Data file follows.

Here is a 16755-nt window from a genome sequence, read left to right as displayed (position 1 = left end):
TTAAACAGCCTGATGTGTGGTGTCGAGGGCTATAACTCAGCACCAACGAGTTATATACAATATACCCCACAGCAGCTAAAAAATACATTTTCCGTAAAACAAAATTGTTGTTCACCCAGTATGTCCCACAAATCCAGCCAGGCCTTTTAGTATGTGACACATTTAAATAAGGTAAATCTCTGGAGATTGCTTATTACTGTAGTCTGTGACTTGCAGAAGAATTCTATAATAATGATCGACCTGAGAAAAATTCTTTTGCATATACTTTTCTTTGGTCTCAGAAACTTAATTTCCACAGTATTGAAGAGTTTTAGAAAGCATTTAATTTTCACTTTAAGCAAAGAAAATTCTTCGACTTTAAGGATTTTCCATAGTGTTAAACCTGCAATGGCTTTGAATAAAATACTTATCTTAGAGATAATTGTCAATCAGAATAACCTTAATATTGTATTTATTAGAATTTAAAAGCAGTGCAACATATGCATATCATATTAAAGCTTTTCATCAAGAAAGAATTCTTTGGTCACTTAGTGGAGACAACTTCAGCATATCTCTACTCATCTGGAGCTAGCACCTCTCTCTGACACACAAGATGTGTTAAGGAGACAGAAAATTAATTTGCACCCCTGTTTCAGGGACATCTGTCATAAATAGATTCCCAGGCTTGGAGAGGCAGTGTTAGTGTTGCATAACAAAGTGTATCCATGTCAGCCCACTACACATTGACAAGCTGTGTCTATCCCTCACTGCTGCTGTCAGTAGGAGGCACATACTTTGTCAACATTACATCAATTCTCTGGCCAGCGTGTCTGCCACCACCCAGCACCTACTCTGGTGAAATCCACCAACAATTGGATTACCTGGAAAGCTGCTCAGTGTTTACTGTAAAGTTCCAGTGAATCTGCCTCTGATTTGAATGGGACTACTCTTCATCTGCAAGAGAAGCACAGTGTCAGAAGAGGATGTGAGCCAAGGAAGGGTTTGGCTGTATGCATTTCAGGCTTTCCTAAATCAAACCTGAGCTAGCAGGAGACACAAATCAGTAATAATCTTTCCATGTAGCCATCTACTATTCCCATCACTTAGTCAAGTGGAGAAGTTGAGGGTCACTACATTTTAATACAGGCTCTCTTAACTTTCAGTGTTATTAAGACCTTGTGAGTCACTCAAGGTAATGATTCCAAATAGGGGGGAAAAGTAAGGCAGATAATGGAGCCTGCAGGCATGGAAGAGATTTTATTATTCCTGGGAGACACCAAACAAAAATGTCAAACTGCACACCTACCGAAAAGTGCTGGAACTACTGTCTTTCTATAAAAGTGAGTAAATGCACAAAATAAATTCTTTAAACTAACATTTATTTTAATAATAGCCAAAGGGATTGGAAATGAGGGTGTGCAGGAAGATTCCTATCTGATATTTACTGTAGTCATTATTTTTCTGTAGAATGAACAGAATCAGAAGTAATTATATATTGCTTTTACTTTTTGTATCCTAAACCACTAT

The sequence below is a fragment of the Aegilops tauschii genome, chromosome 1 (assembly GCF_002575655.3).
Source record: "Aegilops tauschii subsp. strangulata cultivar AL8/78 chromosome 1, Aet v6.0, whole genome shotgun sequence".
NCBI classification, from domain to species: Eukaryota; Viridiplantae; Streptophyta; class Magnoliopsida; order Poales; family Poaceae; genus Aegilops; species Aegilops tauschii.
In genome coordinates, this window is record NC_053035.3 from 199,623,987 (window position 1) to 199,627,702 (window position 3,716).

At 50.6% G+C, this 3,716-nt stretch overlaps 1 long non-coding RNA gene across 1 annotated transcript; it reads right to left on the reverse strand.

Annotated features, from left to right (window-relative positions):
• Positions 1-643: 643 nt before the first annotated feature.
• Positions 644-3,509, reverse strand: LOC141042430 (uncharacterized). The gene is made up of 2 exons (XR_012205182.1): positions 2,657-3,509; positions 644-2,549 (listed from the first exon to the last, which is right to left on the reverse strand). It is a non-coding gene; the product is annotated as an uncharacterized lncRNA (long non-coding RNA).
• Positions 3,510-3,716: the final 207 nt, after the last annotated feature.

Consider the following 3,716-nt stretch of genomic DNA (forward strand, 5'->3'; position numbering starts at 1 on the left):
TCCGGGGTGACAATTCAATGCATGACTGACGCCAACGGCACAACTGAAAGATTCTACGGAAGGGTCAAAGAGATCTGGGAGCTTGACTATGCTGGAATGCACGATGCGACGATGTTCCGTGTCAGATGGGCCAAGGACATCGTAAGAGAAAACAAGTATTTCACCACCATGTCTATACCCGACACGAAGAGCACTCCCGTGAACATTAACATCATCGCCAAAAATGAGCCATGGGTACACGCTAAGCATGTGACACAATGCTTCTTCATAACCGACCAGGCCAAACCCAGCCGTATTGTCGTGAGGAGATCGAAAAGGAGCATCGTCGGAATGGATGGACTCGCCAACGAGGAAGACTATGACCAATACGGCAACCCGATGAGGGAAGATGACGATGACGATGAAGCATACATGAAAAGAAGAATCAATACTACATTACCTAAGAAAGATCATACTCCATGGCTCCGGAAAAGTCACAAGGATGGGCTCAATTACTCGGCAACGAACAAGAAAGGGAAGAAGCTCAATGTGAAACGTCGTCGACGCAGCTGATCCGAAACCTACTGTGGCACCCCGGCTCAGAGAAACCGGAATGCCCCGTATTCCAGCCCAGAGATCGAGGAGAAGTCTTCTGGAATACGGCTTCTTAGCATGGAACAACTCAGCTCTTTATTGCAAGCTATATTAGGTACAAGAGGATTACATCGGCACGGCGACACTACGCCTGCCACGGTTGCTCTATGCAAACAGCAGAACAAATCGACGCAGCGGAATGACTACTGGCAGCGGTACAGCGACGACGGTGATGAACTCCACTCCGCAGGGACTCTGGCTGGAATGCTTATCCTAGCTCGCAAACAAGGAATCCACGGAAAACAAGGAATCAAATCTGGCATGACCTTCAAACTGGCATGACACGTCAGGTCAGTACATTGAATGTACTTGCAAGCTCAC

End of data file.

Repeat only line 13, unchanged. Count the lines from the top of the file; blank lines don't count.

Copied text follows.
TCCGGGGTGACAATTCAATGCATGACTGACGCCAACGGCACAACTGAAAGATTCTACGGAAGGGTCAAAGAGATCTGGGAGCTTGACTATGCTGGAATGCACGATGCGACGATGTTCCGTGTCAGATGGGCCAAGGACATCGTAAGAGAAAACAAGTATTTCACCACCATGTCTATACCCGACACGAAGAGCACTCCCGTGAACATTAACATCATCGCCAAAAATGAGCCATGGGTACACGCTAAGCATGTGACACAATGCTTCTTCATAACCGACCAGGCCAAACCCAGCCGTATTGTCGTGAGGAGATCGAAAAGGAGCATCGTCGGAATGGATGGACTCGCCAACGAGGAAGACTATGACCAATACGGCAACCCGATGAGGGAAGATGACGATGACGATGAAGCATACATGAAAAGAAGAATCAATACTACATTACCTAAGAAAGATCATACTCCATGGCTCCGGAAAAGTCACAAGGATGGGCTCAATTACTCGGCAACGAACAAGAAAGGGAAGAAGCTCAATGTGAAACGTCGTCGACGCAGCTGATCCGAAACCTACTGTGGCACCCCGGCTCAGAGAAACCGGAATGCCCCGTATTCCAGCCCAGAGATCGAGGAGAAGTCTTCTGGAATACGGCTTCTTAGCATGGAACAACTCAGCTCTTTATTGCAAGCTATATTAGGTACAAGAGGATTACATCGGCACGGCGACACTACGCCTGCCACGGTTGCTCTATGCAAACAGCAGAACAAATCGACGCAGCGGAATGACTACTGGCAGCGGTACAGCGACGACGGTGATGAACTCCACTCCGCAGGGACTCTGGCTGGAATGCTTATCCTAGCTCGCAAACAAGGAATCCACGGAAAACAAGGAATCAAATCTGGCATGACCTTCAAACTGGCATGACACGTCAGGTCAGTACATTGAATGTACTTGCAAGCTCAC